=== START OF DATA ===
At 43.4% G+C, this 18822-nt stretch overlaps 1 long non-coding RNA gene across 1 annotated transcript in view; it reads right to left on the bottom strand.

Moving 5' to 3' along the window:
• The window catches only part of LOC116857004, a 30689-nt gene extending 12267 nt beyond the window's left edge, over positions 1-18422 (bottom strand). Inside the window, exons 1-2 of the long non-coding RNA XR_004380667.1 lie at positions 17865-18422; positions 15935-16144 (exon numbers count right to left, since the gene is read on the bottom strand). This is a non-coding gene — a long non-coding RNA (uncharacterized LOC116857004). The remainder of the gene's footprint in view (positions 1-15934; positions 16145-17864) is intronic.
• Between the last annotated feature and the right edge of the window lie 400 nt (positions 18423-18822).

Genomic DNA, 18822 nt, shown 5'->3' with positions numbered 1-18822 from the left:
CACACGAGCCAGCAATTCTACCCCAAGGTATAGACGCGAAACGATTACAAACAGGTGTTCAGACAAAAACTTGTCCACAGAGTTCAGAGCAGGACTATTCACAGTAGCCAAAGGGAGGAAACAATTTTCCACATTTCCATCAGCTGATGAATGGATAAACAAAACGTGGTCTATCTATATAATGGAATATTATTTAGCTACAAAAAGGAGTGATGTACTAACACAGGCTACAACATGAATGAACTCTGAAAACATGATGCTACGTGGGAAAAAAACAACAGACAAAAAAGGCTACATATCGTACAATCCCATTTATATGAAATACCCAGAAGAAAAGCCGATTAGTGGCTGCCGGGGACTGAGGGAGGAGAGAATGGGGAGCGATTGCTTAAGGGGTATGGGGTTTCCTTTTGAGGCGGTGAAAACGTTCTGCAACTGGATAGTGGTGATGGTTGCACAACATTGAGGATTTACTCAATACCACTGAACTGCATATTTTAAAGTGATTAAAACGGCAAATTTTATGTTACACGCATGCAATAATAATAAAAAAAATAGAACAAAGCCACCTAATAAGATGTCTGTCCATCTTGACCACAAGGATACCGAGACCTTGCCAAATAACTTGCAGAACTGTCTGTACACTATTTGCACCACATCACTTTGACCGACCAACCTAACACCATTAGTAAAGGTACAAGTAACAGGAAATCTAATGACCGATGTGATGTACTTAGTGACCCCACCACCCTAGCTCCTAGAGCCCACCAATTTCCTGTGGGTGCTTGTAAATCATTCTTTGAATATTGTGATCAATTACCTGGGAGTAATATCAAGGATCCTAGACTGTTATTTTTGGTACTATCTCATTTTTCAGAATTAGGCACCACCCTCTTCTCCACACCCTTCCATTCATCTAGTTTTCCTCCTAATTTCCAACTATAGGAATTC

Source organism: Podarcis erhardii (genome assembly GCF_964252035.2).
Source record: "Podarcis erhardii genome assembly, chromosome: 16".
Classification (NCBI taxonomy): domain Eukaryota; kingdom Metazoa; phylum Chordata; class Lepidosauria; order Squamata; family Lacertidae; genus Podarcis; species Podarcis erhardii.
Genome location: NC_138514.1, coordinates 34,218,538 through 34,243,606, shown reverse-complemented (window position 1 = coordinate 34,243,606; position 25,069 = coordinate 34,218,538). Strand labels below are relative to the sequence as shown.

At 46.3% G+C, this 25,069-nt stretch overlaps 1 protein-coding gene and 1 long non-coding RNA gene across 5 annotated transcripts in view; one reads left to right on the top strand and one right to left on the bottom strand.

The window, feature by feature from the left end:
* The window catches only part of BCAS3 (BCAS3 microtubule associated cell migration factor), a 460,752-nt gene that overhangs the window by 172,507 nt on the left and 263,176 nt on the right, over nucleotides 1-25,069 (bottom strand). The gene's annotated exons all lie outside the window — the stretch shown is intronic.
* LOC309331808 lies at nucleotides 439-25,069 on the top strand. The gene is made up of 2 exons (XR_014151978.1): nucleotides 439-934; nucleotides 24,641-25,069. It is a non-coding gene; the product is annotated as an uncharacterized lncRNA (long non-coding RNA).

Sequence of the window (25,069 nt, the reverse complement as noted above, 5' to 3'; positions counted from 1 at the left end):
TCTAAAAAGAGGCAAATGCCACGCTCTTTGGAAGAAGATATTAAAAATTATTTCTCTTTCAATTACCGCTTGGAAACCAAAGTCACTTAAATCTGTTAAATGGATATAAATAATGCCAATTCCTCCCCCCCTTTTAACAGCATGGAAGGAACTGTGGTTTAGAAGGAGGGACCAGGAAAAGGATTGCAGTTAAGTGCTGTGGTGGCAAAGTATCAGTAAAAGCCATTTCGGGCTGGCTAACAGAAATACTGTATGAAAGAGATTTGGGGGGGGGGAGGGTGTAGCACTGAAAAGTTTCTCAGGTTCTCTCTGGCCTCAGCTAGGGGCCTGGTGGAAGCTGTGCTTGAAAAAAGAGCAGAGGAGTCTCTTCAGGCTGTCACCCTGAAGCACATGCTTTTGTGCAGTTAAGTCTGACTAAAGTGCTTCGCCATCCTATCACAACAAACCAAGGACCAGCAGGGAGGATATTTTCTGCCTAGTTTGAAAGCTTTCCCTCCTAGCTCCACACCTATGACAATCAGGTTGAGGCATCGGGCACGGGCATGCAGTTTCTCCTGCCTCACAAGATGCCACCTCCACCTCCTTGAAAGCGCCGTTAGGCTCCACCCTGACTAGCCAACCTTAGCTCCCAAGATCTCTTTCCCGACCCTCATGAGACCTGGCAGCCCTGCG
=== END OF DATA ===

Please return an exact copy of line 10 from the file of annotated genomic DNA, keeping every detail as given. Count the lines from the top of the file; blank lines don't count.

Genome location: NC_138514.1, coordinates 34,218,538 through 34,243,606, shown reverse-complemented (window position 1 = coordinate 34,243,606; position 25,069 = coordinate 34,218,538). Strand labels below are relative to the sequence as shown.